Lee Bohl: I have a couple suggestions. One is of course it depends on your timeframe. Right? Let's define some common trading terms. We have swing traders. Those are people that like to hold from days to a couple weeks. I also break them down into two portions. Those that like to hold for a couple days to a little less than a week, those who like to hold a week and a half to three weeks. Ok. Then we have what we call position traders. That's my personal timeframe and we like to hold if we can for several months at a time if possible. All right.
So it depends on your timeframe. If you are a position trader I would take a look at the 50-day moving average. Everybody looks at the 50 day moving average. All right? You have to look at what other people are looking at to the extent that any technical analysis is self-fulfilling. That's a good one to look at if you're in intermediate term moving, intermediate term trader. If institutions have a position in a stock and it retreats they will consider adding to that around the 50 day moving average. Sometimes it's a little bit above. It's a little bit below. But it gives you a general guideline. I would say though that you've got to put that moving average on a chart and see if the stock respects it. Not all stocks do. If it doesn't don't use it. All right. But if it does it gives you some guidance.
If you are a shorter-term trader then those swing traders I talked about, the ones who like to hold for a couple weeks or so, they tend to look at the 20- or 21-day moving average. There's 20 or 21 trading days in a month. The shorter-term swing traders tend to look at the ten day moving average. That's two trading weeks. Another rule of thumb you can sort of use is if I like to hold a stock x amount of time maybe I'll look at a moving average somewhere between two and three times my estimated holding period.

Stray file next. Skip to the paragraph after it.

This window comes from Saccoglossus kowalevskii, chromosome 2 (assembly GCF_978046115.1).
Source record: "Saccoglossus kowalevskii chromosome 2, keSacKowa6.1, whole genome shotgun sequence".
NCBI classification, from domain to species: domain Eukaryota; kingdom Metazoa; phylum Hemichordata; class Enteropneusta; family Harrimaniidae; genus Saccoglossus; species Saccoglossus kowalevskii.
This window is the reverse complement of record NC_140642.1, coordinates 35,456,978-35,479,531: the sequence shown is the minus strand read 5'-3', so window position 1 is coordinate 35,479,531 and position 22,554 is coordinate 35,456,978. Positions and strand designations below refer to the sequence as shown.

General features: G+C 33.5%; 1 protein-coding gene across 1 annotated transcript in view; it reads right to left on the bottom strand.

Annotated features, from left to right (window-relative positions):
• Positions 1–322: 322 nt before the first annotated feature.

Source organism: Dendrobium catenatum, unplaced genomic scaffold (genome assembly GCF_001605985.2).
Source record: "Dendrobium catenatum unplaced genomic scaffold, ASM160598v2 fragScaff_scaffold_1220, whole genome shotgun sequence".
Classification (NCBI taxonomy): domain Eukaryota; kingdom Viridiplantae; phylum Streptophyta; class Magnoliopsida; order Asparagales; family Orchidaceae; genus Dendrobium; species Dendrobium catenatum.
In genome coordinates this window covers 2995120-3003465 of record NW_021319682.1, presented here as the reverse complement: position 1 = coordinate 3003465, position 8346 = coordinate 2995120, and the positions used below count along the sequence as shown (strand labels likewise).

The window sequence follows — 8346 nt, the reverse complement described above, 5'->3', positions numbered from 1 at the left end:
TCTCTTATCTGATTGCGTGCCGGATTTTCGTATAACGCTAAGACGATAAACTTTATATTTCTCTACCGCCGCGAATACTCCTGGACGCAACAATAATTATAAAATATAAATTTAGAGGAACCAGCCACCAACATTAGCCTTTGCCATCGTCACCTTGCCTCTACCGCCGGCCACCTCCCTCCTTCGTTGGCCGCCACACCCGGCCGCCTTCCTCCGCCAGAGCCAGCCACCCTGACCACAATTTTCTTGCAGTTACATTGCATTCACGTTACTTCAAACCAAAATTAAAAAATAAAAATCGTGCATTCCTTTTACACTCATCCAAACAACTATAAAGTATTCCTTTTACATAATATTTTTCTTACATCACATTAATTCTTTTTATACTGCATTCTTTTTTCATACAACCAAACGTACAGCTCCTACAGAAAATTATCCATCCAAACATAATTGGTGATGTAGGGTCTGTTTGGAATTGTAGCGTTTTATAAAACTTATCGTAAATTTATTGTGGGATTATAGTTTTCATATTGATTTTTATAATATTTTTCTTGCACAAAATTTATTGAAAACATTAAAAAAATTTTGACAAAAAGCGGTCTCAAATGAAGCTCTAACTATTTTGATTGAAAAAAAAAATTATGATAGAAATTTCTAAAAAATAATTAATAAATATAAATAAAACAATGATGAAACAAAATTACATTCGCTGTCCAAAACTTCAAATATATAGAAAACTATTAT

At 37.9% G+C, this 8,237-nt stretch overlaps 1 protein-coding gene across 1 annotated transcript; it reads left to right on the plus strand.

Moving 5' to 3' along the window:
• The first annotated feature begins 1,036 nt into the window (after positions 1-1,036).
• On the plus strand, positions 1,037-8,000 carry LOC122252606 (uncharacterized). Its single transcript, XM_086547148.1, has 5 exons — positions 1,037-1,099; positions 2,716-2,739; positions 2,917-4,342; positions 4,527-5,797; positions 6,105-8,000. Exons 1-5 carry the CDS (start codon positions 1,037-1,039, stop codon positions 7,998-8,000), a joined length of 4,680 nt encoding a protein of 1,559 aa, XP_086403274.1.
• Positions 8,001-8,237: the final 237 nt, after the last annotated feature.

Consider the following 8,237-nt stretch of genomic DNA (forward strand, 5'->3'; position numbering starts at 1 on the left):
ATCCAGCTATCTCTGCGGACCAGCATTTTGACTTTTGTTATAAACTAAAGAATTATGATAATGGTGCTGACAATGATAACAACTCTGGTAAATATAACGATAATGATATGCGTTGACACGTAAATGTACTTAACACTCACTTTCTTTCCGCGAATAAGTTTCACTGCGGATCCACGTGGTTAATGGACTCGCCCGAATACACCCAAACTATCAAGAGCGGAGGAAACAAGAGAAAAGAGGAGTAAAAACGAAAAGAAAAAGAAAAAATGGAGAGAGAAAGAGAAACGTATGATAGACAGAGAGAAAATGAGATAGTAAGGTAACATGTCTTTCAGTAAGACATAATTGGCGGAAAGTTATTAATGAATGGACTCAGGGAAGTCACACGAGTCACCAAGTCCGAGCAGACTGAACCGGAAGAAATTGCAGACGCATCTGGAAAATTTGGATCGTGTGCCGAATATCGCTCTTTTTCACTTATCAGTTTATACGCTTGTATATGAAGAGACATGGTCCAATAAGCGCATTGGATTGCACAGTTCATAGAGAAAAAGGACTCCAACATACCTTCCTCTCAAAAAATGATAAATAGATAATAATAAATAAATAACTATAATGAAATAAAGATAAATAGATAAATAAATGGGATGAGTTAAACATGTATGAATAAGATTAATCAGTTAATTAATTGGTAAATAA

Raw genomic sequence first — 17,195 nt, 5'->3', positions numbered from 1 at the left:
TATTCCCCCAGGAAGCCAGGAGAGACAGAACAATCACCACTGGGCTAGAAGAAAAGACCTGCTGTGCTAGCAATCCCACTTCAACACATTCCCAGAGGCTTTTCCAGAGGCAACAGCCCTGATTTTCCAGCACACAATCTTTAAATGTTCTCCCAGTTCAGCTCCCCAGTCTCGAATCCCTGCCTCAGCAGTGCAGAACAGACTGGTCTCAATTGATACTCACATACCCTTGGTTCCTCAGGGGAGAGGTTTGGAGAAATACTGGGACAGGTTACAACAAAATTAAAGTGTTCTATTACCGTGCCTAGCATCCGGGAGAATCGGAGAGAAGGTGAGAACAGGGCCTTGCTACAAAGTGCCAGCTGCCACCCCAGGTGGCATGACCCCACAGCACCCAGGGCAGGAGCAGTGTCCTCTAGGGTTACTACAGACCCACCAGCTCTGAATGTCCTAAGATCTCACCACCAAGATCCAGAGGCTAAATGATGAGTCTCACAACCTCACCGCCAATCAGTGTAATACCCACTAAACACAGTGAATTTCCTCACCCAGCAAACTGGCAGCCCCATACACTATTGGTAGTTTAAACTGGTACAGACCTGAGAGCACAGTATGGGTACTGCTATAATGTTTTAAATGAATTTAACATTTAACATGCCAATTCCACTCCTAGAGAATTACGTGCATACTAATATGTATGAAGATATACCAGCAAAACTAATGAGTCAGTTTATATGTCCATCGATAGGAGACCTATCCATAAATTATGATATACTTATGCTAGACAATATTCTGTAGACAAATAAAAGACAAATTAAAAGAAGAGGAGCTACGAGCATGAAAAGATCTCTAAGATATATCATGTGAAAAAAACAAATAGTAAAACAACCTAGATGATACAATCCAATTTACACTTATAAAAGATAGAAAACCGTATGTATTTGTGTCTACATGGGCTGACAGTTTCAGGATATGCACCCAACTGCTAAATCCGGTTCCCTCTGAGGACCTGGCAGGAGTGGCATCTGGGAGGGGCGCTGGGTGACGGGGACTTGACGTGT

Lou Mercer: I like that. All right. Crossovers, should they pay attention to that? Should they put one moving average on, two moving averages on, three moving averages on? I heard some people might put three different moving averages on a chart to help them scaling into a position. How might someone go about doing that?
Lee Bohl: Yeah. This is a good question. I was at an event for Schwab in Denver in June and this client came up to me afterwards and he goes "Well, I use moving averages and crosses to get into positions but what I find is, ok, a cross is the moving average I'm interested in and then a lot of times it just turns right back and I get whipsawed." And he said and I like to use a couple moving averages. So what I said to him is, well, why don't you do this. He liked to use three moving averages so I said, all right. Obviously the shortest moving average, that's the one with the fewest days in it is most sensitive to price.
If the stock starts trading above that you put on a little position. You're getting a little bit bullish in the shorter term. If it crosses the next one add more. Now if it backs off you don't have your full position on, right, you don't lose too much. If it crosses the third one in your time frame then you add more. Now you've got the most money working at the when the trend is probably switching in three different timeframes. So that's kind of what I do, scale in and scale out if you're using moving average crosses or price crossing and moving average. You do get whipsawed a little bit less.
Lou Mercer: Yeah. We can't say it enough. There's no Holy Grail to investing but have an idea, have a plan, stick to it that's what it's all about. Steve from New York, a lot of people look at different moving average periods. Do you have a recommendation on which one to watch? I'm sorry. I think that's the one we just had. Please continue to send your questions. We're here live in Times Square in New York. You're watching Schwab live. You can find us at schwab.com/live. You can also find us on Twitter. Ask a question using a hashtag or the @schwab4traders. Follow us and ask it there.